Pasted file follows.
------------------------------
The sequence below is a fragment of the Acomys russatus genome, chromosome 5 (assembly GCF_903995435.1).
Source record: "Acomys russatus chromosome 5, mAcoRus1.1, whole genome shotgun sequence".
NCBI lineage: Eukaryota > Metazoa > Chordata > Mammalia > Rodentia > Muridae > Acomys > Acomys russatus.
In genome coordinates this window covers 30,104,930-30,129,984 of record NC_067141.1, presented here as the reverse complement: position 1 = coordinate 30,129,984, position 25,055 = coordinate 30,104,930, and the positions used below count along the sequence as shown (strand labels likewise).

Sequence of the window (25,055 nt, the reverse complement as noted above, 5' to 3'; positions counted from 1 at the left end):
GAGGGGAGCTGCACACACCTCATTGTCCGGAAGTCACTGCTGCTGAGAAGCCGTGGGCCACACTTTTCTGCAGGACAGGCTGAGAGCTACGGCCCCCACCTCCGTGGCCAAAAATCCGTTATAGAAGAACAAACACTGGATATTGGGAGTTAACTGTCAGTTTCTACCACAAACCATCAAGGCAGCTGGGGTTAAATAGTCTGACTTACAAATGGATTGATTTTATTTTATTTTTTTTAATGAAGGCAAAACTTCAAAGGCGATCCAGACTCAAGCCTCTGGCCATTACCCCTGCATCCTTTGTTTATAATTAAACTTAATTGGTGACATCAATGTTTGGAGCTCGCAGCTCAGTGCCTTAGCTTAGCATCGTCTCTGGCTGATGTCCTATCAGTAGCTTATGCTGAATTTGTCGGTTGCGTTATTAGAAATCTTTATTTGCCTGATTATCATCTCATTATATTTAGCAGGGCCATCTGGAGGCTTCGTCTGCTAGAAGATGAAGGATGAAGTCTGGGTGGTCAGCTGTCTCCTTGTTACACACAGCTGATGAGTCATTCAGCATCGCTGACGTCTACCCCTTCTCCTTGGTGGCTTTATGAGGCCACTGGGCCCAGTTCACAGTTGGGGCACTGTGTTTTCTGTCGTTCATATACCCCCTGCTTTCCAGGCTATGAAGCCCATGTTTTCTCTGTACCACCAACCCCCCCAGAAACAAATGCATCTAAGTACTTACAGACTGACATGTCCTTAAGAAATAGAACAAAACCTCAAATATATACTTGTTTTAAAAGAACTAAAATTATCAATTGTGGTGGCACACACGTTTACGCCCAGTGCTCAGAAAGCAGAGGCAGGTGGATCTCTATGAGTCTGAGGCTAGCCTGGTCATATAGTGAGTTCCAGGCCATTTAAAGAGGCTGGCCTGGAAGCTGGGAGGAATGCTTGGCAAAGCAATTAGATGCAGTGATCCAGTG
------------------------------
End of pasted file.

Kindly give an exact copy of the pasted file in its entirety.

The sequence below is a fragment of the Acomys russatus genome, chromosome 5 (assembly GCF_903995435.1).
Source record: "Acomys russatus chromosome 5, mAcoRus1.1, whole genome shotgun sequence".
NCBI lineage: Eukaryota > Metazoa > Chordata > Mammalia > Rodentia > Muridae > Acomys > Acomys russatus.
In genome coordinates this window covers 30,104,930-30,129,984 of record NC_067141.1, presented here as the reverse complement: position 1 = coordinate 30,129,984, position 25,055 = coordinate 30,104,930, and the positions used below count along the sequence as shown (strand labels likewise).

Sequence of the window (25,055 nt, the reverse complement as noted above, 5' to 3'; positions counted from 1 at the left end):
GAGGGGAGCTGCACACACCTCATTGTCCGGAAGTCACTGCTGCTGAGAAGCCGTGGGCCACACTTTTCTGCAGGACAGGCTGAGAGCTACGGCCCCCACCTCCGTGGCCAAAAATCCGTTATAGAAGAACAAACACTGGATATTGGGAGTTAACTGTCAGTTTCTACCACAAACCATCAAGGCAGCTGGGGTTAAATAGTCTGACTTACAAATGGATTGATTTTATTTTATTTTTTTTAATGAAGGCAAAACTTCAAAGGCGATCCAGACTCAAGCCTCTGGCCATTACCCCTGCATCCTTTGTTTATAATTAAACTTAATTGGTGACATCAATGTTTGGAGCTCGCAGCTCAGTGCCTTAGCTTAGCATCGTCTCTGGCTGATGTCCTATCAGTAGCTTATGCTGAATTTGTCGGTTGCGTTATTAGAAATCTTTATTTGCCTGATTATCATCTCATTATATTTAGCAGGGCCATCTGGAGGCTTCGTCTGCTAGAAGATGAAGGATGAAGTCTGGGTGGTCAGCTGTCTCCTTGTTACACACAGCTGATGAGTCATTCAGCATCGCTGACGTCTACCCCTTCTCCTTGGTGGCTTTATGAGGCCACTGGGCCCAGTTCACAGTTGGGGCACTGTGTTTTCTGTCGTTCATATACCCCCTGCTTTCCAGGCTATGAAGCCCATGTTTTCTCTGTACCACCAACCCCCCCAGAAACAAATGCATCTAAGTACTTACAGACTGACATGTCCTTAAGAAATAGAACAAAACCTCAAATATATACTTGTTTTAAAAGAACTAAAATTATCAATTGTGGTGGCACACACGTTTACGCCCAGTGCTCAGAAAGCAGAGGCAGGTGGATCTCTATGAGTCTGAGGCTAGCCTGGTCATATAGTGAGTTCCAGGCCATTTAAAGAGGCTGGCCTGGAAGCTGGGAGGAATGCTTGGCAAAGCAATTAGATGCAGTGATCCAGTG